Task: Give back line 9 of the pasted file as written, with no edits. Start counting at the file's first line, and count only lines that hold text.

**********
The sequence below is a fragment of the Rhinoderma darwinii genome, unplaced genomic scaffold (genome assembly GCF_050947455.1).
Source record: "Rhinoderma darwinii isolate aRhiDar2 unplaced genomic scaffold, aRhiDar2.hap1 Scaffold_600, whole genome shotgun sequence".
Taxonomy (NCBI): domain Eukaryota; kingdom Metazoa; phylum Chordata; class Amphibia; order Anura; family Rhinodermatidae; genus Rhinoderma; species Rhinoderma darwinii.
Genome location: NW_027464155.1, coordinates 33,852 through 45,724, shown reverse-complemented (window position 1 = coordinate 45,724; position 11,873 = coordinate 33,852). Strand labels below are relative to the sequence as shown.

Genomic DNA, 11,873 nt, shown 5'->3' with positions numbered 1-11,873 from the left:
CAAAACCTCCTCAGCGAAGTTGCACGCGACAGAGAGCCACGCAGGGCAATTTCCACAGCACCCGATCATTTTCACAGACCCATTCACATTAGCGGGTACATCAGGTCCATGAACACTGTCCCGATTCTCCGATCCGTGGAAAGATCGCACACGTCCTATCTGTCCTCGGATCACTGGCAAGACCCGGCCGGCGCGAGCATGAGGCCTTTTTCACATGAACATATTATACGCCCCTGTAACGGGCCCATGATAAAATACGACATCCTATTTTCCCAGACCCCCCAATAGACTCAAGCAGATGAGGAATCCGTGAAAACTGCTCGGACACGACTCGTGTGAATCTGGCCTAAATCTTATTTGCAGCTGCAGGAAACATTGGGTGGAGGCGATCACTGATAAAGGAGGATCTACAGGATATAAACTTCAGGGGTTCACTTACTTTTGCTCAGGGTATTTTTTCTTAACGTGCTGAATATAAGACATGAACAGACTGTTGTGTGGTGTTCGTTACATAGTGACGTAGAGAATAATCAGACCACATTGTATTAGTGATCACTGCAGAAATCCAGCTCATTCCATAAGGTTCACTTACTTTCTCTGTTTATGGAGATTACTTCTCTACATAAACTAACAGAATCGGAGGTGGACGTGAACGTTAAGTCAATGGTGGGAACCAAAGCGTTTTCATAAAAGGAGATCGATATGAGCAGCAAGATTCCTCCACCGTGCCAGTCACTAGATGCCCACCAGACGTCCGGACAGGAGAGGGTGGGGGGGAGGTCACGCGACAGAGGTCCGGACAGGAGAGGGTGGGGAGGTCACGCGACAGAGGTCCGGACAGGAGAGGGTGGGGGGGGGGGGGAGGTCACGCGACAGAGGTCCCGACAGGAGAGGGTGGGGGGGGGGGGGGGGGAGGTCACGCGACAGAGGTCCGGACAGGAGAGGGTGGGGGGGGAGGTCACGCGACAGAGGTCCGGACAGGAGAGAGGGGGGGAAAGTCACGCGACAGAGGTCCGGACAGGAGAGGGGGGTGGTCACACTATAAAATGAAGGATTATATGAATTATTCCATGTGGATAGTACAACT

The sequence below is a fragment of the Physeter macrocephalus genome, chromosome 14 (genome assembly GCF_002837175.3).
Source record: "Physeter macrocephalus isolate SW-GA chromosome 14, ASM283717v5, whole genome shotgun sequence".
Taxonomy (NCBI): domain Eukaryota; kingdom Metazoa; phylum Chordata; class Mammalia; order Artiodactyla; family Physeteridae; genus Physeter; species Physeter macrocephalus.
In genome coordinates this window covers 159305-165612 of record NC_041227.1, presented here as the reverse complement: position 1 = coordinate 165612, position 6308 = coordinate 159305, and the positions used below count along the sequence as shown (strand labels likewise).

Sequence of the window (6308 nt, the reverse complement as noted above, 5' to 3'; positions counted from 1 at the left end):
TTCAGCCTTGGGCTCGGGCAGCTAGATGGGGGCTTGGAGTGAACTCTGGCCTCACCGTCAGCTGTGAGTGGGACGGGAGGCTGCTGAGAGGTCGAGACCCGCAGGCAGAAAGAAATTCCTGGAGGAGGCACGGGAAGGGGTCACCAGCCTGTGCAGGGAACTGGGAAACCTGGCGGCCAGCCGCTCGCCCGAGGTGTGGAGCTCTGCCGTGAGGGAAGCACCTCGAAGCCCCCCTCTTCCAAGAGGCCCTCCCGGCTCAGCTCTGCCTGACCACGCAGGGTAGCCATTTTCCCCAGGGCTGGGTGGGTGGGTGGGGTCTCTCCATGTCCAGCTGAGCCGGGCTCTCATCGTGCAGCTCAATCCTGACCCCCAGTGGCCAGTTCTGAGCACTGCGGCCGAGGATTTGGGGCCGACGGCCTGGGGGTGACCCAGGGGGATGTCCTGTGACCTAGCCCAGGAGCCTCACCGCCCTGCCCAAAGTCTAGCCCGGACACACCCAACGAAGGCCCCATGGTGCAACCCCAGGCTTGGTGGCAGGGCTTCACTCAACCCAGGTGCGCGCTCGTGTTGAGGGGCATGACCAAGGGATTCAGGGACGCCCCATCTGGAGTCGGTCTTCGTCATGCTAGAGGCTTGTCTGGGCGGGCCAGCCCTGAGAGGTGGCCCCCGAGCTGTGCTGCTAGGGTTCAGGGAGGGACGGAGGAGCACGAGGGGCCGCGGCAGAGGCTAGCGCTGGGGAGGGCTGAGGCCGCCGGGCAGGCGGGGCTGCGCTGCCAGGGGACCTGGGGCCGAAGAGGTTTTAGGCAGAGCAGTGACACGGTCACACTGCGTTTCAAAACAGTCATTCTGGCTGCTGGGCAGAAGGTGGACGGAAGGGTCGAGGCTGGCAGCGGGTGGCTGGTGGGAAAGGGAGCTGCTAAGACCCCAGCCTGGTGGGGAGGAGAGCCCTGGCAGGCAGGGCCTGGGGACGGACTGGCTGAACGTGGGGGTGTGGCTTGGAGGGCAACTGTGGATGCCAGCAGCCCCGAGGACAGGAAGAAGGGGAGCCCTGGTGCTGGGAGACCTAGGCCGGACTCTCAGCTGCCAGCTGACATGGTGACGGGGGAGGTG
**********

Taxonomy (NCBI): domain Eukaryota; kingdom Metazoa; phylum Chordata; class Mammalia; order Artiodactyla; family Physeteridae; genus Physeter; species Physeter macrocephalus.